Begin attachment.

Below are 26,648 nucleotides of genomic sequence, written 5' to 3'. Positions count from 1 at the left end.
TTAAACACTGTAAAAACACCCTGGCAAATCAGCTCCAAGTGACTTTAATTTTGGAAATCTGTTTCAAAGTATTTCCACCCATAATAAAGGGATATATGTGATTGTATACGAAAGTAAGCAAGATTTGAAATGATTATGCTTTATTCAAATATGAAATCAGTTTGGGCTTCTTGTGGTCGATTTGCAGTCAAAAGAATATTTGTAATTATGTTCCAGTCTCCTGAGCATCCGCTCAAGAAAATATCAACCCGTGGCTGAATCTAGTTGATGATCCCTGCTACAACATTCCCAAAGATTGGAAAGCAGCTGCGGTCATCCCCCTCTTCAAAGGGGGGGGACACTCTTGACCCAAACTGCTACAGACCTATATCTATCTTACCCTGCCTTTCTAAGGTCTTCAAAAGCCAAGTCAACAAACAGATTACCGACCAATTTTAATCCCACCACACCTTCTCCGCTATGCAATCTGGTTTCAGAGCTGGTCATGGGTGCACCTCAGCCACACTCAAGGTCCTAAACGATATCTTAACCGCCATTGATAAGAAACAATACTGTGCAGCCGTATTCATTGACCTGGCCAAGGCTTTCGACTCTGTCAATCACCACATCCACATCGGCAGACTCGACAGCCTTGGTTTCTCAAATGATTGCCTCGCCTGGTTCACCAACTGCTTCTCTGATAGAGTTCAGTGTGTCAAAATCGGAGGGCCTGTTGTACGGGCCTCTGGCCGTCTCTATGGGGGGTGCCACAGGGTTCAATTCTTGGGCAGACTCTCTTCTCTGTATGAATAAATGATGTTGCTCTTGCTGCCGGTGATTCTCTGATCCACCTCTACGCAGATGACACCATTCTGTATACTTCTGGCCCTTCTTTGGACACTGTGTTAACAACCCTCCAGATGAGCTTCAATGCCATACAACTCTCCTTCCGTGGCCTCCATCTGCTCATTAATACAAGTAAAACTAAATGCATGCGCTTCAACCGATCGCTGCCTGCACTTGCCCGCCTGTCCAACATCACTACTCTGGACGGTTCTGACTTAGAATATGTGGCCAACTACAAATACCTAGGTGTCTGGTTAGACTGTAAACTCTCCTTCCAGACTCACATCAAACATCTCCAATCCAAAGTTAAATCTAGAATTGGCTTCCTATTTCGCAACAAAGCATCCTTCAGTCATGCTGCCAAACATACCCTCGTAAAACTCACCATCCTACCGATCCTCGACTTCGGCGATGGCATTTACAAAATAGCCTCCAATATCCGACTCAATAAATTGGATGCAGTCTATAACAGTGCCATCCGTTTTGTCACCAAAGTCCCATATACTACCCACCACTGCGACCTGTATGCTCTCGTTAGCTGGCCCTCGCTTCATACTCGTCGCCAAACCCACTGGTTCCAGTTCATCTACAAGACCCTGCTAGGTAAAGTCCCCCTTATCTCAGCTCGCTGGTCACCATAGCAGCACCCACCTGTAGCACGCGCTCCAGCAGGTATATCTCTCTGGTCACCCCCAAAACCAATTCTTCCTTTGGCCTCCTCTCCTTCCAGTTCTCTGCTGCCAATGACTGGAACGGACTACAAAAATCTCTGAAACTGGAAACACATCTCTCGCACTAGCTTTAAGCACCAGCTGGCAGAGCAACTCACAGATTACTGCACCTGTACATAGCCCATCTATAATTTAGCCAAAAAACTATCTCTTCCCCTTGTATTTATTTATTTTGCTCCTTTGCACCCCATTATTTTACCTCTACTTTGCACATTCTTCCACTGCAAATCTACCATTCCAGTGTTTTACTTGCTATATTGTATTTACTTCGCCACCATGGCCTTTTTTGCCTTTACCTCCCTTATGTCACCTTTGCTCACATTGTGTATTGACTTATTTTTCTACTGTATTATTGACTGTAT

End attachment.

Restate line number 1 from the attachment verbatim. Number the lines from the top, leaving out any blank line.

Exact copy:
Below are 26,648 nucleotides of genomic sequence, written 5' to 3'. Positions count from 1 at the left end.